The potential association between fluoride exposure and fractures derives from the incorporation of ingested fluoride into the bone crystal. Fluoride can replace hydroxyl groups in the hydroxyapatite crystal with uncertain effects on the strength of such bone. Studies reported an increase in bone density in populations with fluoridated water(34, 35) and in individuals receiving therapeutic fluoride doses for the treatment of osteoporosis.(36, 37) However, the decrease in fracture risk that might be expected to accompany such an increase in bone mass may not occur. Moreover, there may be an increase in fracture risk at nonspine sites.(36) The results of the present study indicate that long-term consumption of water with excessive fluoride significantly increases the risk of overall bone fractures as well as hip fractures. However, the association between fluoride exposure and the risk of fracture is not linear. The prevalence of overall bone fractures is the lowest for populations living in areas of approximately 1 ppm of fluoride (Table 2), indicating that the fluoride concentrations used for cariostatic purposes also may be beneficial in reducing the risk of overall bone fractures. The data appear to suggest that there may be a “beneficial window” of fluoride intake for bone health, because an increased risk of overall bone fractures was detected in both the populations with deficient and excessive fluoride in drinking water. This finding is in agreement with the results reported by a study in Germany, which found that 1 ppm of fluoride in drinking water did not influence peak bone density but may reduce the incidence of osteoporotic hip fractures in older individuals.(38) A recent study in osteoporosis patients also suggested that low fluoride doses resulting in a moderate increase in bone mineral density (BMD) may be advantageous in terms of fracture-reducing potency.(39) Further investigations are warranted to confirm our findings and to define the possible beneficial window of fluoride exposure observed in the present study.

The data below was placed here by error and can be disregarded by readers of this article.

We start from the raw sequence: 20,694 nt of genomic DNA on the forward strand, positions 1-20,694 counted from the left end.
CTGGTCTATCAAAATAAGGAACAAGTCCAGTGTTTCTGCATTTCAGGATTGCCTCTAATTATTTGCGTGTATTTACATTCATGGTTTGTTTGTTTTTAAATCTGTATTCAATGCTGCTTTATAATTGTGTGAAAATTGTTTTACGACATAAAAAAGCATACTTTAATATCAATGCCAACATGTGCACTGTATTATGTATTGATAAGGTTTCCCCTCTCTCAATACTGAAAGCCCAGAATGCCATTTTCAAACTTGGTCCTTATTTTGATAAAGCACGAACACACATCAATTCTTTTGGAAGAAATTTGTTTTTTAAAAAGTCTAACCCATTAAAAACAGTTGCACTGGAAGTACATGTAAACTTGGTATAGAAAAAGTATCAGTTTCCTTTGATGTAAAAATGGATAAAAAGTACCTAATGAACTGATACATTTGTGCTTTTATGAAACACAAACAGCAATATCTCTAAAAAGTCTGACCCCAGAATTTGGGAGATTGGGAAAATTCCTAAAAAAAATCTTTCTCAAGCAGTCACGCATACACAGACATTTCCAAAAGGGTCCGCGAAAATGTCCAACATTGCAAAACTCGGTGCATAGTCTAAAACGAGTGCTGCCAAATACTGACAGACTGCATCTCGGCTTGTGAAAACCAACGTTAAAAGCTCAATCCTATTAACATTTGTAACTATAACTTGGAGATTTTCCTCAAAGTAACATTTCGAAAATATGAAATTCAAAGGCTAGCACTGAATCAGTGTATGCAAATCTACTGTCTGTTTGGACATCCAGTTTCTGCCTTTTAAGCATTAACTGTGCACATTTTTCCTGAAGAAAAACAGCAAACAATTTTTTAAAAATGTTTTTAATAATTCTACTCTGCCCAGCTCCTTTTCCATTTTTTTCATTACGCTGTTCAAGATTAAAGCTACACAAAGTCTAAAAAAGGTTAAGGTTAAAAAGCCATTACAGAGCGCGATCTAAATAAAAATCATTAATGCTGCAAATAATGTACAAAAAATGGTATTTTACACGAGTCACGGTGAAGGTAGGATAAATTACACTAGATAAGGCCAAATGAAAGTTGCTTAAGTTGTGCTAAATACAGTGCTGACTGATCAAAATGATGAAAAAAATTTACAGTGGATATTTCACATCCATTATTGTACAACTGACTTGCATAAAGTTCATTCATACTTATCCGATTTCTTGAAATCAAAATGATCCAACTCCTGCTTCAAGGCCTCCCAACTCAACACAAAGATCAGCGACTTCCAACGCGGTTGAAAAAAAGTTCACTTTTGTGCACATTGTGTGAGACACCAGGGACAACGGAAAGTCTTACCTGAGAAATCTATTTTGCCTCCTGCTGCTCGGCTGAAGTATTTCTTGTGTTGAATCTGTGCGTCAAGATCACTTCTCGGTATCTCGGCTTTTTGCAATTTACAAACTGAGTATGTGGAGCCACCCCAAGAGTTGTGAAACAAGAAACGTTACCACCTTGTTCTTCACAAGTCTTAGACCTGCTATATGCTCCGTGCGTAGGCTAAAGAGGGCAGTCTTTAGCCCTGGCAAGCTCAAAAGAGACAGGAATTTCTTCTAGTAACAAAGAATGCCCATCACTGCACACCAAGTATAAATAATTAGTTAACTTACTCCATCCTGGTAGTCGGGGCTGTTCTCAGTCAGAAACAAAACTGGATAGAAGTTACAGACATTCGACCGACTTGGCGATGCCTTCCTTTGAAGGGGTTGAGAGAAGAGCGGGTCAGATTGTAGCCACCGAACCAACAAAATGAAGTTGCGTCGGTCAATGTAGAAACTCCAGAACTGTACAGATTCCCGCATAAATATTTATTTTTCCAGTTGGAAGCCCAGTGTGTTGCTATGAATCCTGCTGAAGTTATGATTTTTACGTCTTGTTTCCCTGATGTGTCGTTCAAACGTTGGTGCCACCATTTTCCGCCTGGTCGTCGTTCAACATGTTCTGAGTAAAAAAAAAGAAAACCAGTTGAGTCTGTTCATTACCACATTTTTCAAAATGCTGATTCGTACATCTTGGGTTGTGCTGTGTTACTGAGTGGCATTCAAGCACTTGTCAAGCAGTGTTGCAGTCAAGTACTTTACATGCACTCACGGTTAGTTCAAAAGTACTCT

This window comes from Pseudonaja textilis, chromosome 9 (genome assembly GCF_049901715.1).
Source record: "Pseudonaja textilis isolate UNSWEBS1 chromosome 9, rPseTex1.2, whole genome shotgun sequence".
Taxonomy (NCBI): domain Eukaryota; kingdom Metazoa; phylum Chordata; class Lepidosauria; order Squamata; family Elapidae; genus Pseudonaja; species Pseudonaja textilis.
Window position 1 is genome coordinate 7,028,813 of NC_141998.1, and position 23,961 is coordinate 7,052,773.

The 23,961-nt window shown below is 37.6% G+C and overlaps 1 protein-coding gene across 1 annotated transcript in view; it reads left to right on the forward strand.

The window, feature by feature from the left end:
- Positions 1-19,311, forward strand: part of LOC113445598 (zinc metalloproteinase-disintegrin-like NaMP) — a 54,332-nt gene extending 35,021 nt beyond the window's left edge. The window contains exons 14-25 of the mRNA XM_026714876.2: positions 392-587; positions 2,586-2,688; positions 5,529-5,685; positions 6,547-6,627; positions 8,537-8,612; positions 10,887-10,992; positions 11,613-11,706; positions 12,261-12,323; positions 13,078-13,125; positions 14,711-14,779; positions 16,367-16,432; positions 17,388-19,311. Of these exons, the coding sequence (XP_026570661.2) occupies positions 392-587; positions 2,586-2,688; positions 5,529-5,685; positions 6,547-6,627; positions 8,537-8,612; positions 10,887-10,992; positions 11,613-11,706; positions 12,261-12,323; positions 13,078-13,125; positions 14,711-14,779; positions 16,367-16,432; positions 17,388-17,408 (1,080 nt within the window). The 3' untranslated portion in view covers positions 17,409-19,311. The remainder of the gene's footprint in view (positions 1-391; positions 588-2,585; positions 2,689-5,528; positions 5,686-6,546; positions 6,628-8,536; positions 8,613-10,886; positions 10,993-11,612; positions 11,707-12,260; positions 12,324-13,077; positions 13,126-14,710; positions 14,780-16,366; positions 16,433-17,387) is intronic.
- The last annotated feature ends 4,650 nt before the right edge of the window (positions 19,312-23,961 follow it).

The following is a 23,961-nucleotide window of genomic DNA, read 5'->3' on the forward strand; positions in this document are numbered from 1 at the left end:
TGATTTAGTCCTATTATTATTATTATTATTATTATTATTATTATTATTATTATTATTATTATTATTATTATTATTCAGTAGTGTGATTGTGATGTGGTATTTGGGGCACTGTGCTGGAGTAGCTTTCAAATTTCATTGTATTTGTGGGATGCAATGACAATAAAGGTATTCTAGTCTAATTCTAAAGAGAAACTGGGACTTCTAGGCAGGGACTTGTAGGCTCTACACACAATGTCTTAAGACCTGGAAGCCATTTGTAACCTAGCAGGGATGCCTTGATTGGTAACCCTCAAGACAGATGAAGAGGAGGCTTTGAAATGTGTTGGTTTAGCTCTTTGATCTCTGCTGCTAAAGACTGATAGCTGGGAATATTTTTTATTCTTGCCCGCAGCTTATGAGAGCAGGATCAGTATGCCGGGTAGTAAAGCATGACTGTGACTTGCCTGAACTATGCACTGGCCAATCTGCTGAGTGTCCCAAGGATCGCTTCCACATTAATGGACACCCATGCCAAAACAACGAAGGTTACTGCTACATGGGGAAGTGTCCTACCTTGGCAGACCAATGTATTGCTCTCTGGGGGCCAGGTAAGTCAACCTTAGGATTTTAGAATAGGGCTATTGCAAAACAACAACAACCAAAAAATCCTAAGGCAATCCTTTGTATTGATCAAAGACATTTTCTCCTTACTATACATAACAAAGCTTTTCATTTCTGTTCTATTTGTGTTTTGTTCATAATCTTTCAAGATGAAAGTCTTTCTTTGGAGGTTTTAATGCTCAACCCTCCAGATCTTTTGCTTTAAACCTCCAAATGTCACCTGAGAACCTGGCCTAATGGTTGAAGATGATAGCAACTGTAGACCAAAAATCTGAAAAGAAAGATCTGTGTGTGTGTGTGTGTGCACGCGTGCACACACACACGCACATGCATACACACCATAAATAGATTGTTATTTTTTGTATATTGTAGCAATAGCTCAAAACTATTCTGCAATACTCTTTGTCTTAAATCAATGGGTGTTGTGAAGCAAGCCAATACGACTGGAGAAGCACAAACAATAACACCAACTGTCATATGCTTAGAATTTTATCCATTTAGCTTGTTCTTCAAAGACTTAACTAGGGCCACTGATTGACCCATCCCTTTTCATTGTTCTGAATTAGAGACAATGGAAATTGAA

As compared with the results on overall bone fractures, the data show a somewhat different pattern for hip fractures in relation to the water fluoride levels. The U-shaped effect of water fluoride levels observed in overall fractures (Fig. 2) was not observed in the hip fracture data. Instead, the prevalence of hip fractures was stable until the water concentration reached 1.45-2.19 ppm (Fig. 3). The OR was 2.13 for the population with 1.45-2.19 ppm in water compared with the group of about 1 ppm (Table 4), although the increased risk was not statistically significant. Different ORs for fractures of different locations also were observed by Feskanich et al.,(35) who found an OR of 0.8 for hip fractures and 1.6 for forearm fractures in women with a similar toenail fluoride level. However, it may not be appropriate to conclude that the risk of hip fracture is more sensitive to the water fluoride concentration as compared with overall fractures, because the number of hip fractures in the present study is relatively small. In addition, fractures are influenced by a number of other factors, such as the age, gender, alcohol consumption, and physical activity, as confirmed in the present study. However, our results on hip fractures support previous findings that fluoride around 1 ppm in drinking water does not increase the risk of hip fracture.(19–24, 38)
It is important to recognize potential confounding factors and the inherent limitations associated with ecological studies. The populations used in the present study had a definable history of fluoride exposure, which minimizes the potential error for the most important variable in the study. However, the total number of people with fractures was still relatively small, and it is impossible to sort out all potential confounding factors individually. Attempts were made to address this issue statistically by adjusting for factors related to fracture but it is not possible to measure or adjust for all possible differences among the populations. It has been estimated that appropriately designed cohort studies to resolve the problem of bone fracture and water fluoride concentration would require a sample size of more than 400,000 subjects.(40)